But something stirs in the bowels of the concrete jungle. An international online survey of paranormal experiences had met with an overwhelming response, according to Australian researchers in 2006. The survey, on phenomena that cannot be explained using the current “laws” of science, is by researchers at Monash University in Melbourne. A recent (for the time) Gallup poll revealed that 75% of Americans hold at least one paranormal belief, and a UK newspaper poll showed that 60% of Britons accept the existence of the paranormal, say the researchers. According to the researchers, the survey is not about beliefs or whether parapsychological phenomena exist, rather it is about what people have experienced and the impact it has had on their lives.
Some 2,000 people had made contact via the internet within six weeks of the survey beginning. A whopping 96% of respondents claim to have had at least one brush with the paranormal. The exercise seeks to gauge the frequency, effect, and age of onset of unexplained phenomena such as premonitions, out-of-body and near-death episodes, telepathy, and apparitions. Results as of 2006 showed that 70% of respondents believe an unexplained event changed their lives, mostly in a positive way. Some 70% also claim to have seen, heard, or been touched by an animal or person that wasn’t there, 80% report having had a premonition, and almost 50% recalled a previous life.[iv] In May 2000, the New York Times Sunday Magazine published results of a poll conducted by Blum & Weprin Associates; a huge 81% said they believed in life after death.[v]
Virtually all of these beliefs hint at (and require in order to be true) the existence of other realms or dimensions in which consciousness can operate. A 2005 poll taken by the Scottish paranormal society showed that more people are likely to believe in ghosts and the paranormal than have faith in any organized religion. A Gallup survey taken in 2005 showed that about three in four Americans profess at least one paranormal belief.[vi] This is a massive amount of “paranormal” experience and belief—all of it depending on the existence of other levels of reality, without which such experience can only be labeled as delusion and fantasy.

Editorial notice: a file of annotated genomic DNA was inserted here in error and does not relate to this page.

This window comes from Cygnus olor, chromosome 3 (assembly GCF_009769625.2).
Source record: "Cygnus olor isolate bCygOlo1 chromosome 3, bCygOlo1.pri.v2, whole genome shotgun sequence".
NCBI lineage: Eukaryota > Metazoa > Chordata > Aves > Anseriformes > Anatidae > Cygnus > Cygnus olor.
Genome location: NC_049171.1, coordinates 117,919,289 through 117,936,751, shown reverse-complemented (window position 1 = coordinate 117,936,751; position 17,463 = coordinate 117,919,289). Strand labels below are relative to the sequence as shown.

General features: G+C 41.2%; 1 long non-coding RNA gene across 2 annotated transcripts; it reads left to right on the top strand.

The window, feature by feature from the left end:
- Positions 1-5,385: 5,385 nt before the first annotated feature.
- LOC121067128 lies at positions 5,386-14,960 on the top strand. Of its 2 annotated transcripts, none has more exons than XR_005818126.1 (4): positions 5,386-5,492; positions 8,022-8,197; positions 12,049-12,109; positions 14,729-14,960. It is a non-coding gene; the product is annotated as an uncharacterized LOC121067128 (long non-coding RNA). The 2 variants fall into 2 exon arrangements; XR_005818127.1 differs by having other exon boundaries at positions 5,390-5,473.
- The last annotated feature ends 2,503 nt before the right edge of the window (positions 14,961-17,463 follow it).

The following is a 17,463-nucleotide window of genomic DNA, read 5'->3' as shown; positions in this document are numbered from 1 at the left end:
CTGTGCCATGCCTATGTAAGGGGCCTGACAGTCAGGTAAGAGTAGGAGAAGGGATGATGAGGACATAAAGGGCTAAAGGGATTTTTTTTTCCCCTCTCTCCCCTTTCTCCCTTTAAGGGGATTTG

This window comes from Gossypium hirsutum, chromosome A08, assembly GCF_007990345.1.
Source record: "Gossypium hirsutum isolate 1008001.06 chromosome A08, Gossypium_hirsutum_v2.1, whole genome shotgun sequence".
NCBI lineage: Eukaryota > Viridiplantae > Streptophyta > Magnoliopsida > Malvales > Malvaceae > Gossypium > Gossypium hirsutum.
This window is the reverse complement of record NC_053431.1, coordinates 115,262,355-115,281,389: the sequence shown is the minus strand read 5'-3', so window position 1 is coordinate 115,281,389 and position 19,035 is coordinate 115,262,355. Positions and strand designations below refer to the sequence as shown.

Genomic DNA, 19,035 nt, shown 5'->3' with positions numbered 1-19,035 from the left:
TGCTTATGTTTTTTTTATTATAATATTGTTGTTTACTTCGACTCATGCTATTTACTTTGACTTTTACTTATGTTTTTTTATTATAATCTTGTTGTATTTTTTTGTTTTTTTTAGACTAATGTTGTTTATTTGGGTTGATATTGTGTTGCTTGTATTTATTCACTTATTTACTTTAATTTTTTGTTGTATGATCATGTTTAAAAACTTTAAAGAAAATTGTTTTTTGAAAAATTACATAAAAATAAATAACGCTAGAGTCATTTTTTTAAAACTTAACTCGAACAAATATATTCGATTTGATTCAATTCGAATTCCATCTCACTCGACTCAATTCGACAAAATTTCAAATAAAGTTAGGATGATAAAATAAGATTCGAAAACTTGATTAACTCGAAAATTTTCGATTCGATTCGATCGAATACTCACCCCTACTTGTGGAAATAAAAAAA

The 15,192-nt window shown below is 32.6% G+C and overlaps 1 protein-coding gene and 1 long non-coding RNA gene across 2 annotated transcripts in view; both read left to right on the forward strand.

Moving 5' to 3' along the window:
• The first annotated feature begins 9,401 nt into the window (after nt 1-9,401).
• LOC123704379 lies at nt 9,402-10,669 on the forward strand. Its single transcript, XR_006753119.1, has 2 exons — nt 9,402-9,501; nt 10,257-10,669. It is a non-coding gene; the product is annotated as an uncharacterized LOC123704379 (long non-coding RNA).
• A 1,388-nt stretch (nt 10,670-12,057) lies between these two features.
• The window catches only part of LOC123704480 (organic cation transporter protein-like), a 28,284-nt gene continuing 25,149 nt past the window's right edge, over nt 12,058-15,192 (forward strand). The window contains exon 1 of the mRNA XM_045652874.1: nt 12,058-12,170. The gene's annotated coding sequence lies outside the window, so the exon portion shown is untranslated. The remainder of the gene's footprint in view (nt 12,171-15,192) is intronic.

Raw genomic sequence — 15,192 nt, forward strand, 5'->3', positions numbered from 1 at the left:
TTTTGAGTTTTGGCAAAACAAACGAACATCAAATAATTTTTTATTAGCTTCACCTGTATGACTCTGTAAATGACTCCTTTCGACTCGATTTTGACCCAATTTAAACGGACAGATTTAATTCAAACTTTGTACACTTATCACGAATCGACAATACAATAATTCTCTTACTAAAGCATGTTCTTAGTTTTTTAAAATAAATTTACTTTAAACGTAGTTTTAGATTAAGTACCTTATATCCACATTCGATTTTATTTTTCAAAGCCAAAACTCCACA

Did you know that the American Psychiatric Association’s Diagnostic and Statistical Manual of Mental Disorders (DSM) has now been amended so that genuinely psychic people are no longer considered “disordered”?[vii]
Intuition and Creativity
Srinivasa Ramanujan (below, left), born in India, 1887–1920, has been called the strangest man in all of mathematics, probably in the entire history of science. Working in isolation from his peers, this genius was single-handedly able to re-derive a hundred years’ worth of Western mathematics. As Michio Kaku reports in Hyperspace, the tragedy of his life is that much of his work was wasted rediscovering known mathematics.[viii] Most interesting to us, Ramanujan said that the goddess Namakkal inspired him in his dreams; in other words, the source of his creative genius was this other realm within his sleep, rather than ordinary waking consciousness.
Is there a link between this other realm of sleep and paranormal phenomena? At a glance, such a presumption appears to be a stretch, but the reservation of judgment is highly recommended at this point. Carl Jung (below, right) once said: “The images and ideas that dreams contain cannot possibly be explained solely in terms of memory. They express new thoughts that have never yet reached the threshold of consciousness.”[ix]